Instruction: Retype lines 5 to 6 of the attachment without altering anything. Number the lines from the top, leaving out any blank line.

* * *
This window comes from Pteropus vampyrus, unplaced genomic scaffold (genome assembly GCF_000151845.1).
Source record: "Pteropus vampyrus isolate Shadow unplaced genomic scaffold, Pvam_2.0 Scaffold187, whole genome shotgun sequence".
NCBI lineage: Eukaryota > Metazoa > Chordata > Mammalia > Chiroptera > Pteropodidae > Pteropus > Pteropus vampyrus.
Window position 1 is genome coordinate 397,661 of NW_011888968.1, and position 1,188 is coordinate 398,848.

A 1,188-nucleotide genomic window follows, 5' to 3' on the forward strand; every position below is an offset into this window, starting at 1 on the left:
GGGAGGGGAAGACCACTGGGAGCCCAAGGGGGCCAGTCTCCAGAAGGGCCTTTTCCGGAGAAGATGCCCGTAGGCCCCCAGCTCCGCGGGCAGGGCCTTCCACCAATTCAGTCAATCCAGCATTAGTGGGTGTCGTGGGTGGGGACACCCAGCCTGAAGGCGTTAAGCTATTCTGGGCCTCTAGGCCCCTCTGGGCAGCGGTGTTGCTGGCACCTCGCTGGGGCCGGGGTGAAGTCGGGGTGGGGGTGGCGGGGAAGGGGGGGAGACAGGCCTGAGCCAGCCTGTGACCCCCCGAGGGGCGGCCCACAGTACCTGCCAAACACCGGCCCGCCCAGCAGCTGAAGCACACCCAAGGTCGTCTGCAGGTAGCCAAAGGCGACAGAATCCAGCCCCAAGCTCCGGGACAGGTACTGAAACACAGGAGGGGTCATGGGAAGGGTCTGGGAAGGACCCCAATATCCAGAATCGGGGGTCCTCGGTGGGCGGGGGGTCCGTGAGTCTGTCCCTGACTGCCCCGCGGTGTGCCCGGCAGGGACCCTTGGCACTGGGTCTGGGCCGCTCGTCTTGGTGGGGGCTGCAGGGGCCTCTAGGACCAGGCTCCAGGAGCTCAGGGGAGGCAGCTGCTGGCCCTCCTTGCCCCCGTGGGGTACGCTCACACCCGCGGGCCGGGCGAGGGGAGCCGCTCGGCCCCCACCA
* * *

A 1,188-nucleotide genomic window follows, 5' to 3' on the forward strand; every position below is an offset into this window, starting at 1 on the left:
GGGAGGGGAAGACCACTGGGAGCCCAAGGGGGCCAGTCTCCAGAAGGGCCTTTTCCGGAGAAGATGCCCGTAGGCCCCCAGCTCCGCGGGCAGGGCCTTCCACCAATTCAGTCAATCCAGCATTAGTGGGTGTCGTGGGTGGGGACACCCAGCCTGAAGGCGTTAAGCTATTCTGGGCCTCTAGGCCCCTCTGGGCAGCGGTGTTGCTGGCACCTCGCTGGGGCCGGGGTGAAGTCGGGGTGGGGGTGGCGGGGAAGGGGGGGAGACAGGCCTGAGCCAGCCTGTGACCCCCCGAGGGGCGGCCCACAGTACCTGCCAAACACCGGCCCGCCCAGCAGCTGAAGCACACCCAAGGTCGTCTGCAGGTAGCCAAAGGCGACAGAATCCAGCCCCAAGCTCCGGGACAGGTACTGAAACACAGGAGGGGTCATGGGAAGGGTCTGGGAAGGACCCCAATATCCAGAATCGGGGGTCCTCGGTGGGCGGGGGGTCCGTGAGTCTGTCCCTGACTGCCCCGCGGTGTGCCCGGCAGGGACCCTTGGCACTGGGTCTGGGCCGCTCGTCTTGGTGGGGGCTGCAGGGGCCTCTAGGACCAGGCTCCAGGAGCTCAGGGGAGGCAGCTGCTGGCCCTCCTTGCCCCCGTGGGGTACGCTCACACCCGCGGGCCGGGCGAGGGGAGCCGCTCGGCCCCCACCA